My opinion is that we have no business making assumptions about whether or not it is *reasonable* to expect a fielder to make a play on a ball. A ball in play is either converted into an out or it isn't. When it is, the defense should be credited for making that play; when it is not, the defense should be penalized for not making that play. We don't excuse a batter when he hits a ball where it wasn't *reasonable* to expect him to get a hit, and we shouldn't be that lenient with the defense, either. The defense should be expected (from an analytical standpoint) to convert every ball put into play against it into an out.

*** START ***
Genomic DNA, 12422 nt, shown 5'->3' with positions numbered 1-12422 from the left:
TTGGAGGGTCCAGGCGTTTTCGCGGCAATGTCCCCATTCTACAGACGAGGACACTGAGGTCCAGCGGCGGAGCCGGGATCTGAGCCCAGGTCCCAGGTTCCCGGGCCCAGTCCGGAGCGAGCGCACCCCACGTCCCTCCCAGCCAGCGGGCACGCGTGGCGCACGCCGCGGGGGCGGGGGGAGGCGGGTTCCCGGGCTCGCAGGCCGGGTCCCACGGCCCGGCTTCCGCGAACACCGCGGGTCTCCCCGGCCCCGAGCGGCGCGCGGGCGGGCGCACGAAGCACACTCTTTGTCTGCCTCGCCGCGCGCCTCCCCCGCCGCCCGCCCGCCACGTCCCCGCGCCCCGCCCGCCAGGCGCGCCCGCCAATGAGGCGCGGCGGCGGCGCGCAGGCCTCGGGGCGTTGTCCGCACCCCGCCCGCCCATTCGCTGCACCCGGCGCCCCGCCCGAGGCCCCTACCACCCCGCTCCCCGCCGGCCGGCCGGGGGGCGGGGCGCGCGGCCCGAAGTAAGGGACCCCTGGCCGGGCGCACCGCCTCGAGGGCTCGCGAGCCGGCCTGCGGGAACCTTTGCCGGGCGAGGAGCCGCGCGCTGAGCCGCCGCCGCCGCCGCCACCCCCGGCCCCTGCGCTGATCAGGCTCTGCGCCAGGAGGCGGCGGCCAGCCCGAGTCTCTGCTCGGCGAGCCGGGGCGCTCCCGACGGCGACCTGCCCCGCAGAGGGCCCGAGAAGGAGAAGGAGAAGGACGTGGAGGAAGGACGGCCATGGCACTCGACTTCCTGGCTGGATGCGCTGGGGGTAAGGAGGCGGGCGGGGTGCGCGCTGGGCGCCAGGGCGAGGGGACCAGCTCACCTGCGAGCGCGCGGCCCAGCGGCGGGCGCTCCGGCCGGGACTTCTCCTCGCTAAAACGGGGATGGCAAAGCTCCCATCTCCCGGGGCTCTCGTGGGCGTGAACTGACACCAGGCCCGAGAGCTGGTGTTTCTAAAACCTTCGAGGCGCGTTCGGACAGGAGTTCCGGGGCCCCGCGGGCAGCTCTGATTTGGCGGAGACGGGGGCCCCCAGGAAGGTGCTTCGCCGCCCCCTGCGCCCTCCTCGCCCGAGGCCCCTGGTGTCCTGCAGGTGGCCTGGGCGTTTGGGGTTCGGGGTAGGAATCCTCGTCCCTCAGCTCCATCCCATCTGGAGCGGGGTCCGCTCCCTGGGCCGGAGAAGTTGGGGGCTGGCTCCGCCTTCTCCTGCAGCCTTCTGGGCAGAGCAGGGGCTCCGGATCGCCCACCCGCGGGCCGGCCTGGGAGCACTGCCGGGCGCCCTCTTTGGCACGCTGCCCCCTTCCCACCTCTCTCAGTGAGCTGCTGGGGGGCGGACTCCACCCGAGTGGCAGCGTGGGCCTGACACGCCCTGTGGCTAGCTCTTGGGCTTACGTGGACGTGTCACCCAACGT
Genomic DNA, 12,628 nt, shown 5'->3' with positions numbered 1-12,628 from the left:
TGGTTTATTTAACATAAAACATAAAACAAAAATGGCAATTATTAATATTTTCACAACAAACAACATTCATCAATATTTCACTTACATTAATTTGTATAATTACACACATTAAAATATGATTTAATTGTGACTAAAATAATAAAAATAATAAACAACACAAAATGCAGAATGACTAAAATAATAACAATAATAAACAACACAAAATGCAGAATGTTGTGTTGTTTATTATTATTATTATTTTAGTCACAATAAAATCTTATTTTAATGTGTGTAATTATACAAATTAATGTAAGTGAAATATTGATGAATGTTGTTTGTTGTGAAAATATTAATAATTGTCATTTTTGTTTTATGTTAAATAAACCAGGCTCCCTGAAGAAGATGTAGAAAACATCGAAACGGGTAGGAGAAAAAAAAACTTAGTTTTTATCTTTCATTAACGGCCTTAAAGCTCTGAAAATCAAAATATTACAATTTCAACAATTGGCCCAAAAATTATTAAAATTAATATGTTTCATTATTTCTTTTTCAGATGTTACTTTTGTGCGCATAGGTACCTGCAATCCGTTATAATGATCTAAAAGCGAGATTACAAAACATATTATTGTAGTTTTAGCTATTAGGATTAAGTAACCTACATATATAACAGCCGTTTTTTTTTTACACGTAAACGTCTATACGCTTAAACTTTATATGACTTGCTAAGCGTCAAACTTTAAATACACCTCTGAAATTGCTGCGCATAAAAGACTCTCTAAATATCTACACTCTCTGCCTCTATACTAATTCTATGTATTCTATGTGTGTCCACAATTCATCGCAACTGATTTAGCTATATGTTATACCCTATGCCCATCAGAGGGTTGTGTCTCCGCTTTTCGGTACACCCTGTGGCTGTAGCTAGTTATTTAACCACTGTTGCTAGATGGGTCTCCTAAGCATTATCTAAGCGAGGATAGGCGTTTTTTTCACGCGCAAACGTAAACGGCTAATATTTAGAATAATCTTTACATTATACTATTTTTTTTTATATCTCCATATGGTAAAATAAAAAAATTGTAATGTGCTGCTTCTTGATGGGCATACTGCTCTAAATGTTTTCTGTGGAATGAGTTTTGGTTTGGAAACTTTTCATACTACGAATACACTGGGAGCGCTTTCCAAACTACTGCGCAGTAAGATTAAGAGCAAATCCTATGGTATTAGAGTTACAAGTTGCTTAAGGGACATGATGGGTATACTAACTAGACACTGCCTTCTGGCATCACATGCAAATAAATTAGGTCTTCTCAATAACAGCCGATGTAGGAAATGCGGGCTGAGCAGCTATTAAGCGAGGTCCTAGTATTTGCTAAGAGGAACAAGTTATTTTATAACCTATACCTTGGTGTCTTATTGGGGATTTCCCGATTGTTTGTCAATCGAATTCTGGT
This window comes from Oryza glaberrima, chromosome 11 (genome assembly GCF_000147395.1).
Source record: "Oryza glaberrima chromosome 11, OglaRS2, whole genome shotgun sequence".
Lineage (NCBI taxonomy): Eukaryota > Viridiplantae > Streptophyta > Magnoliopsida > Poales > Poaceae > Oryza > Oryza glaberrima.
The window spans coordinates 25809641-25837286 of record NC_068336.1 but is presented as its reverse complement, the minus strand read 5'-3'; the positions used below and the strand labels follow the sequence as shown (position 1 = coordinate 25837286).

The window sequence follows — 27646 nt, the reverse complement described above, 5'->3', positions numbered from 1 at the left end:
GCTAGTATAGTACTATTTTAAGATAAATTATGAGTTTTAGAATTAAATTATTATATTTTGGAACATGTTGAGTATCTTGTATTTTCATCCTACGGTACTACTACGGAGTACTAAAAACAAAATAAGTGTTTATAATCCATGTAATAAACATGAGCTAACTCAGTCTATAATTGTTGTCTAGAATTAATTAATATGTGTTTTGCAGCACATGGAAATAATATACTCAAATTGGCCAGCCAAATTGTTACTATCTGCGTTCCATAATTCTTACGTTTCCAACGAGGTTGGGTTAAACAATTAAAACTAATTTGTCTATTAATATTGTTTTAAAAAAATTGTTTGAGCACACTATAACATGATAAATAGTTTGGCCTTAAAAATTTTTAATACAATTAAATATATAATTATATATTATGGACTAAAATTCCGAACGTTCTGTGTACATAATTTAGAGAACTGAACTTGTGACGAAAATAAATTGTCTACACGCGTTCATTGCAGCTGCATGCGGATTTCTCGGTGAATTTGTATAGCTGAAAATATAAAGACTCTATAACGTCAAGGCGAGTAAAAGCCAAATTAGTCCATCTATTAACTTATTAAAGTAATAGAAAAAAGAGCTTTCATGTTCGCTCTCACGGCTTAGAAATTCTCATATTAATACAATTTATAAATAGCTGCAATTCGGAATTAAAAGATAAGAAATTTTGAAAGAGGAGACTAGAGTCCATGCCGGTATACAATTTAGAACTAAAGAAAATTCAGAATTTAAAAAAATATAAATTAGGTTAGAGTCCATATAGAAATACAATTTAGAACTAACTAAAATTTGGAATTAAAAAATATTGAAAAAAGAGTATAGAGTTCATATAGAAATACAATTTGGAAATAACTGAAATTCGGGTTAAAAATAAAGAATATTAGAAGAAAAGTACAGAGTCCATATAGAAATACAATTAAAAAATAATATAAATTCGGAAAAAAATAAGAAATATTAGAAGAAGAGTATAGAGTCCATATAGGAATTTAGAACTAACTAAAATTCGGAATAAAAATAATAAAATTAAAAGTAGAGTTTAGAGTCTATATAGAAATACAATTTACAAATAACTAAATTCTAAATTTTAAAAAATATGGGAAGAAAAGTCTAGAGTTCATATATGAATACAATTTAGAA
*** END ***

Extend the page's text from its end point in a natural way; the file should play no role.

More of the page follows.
-- MWE

   25. Robert Dudek Posted: March 18, 2002 at 01:26 AM (#604985)
I agree with Mike on the above point.

I also agree with "tango" when he says that luck influneces these results, but luck influences hitters and pitchers too. One reason I looked at two years worth of data is to increase the sample size.

Going back, the Rangers have had below average FRAs since 1997 (5 years) and it's unlikely that this is because of bad luck.

Everything that happens on offense has to be debited or credited to the defense (pitching plus fielding).

DIPS shows that pitchers do not exert a strong influence on BIP%, but I think it is nevertheless true that they do influence it somewhat. I've also noticed a remarkable consistency among pitchers in terms of the percentage of hits in play that go for extra bases. I feel very safe in asserting that preventing extra-base hits is a task that the fielders are mostly responsible for.

In sum, every hit against has to be assigned to either the pitcher or the fielders.

   26. tangotiger Posted: March 18, 2002 at 01:26 AM (#604986)